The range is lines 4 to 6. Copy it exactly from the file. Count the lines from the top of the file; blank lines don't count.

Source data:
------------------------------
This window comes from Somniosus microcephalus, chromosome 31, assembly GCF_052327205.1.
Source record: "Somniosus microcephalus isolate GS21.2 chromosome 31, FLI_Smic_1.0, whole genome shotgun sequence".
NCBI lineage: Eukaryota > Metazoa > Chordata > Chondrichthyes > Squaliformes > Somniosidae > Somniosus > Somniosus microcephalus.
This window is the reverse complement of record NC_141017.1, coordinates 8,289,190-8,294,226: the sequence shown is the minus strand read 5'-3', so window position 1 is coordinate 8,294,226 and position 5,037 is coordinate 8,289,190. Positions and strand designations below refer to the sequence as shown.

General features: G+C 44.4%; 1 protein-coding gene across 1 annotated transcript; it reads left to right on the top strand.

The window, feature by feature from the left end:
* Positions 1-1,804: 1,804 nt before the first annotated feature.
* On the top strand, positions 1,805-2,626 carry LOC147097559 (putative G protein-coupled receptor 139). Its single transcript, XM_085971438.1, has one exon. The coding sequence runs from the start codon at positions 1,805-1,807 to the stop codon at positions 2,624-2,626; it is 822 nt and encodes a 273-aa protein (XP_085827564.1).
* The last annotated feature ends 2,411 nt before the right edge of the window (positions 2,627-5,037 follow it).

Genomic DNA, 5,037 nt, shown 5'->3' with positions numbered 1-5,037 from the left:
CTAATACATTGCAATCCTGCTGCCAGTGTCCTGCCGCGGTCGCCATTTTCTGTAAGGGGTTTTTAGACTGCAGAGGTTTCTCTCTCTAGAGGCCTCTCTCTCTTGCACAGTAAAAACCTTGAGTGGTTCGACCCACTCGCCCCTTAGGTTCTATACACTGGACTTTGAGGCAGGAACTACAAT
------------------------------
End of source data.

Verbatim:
This window is the reverse complement of record NC_141017.1, coordinates 8,289,190-8,294,226: the sequence shown is the minus strand read 5'-3', so window position 1 is coordinate 8,294,226 and position 5,037 is coordinate 8,289,190. Positions and strand designations below refer to the sequence as shown.

General features: G+C 44.4%; 1 protein-coding gene across 1 annotated transcript; it reads left to right on the top strand.

The window, feature by feature from the left end: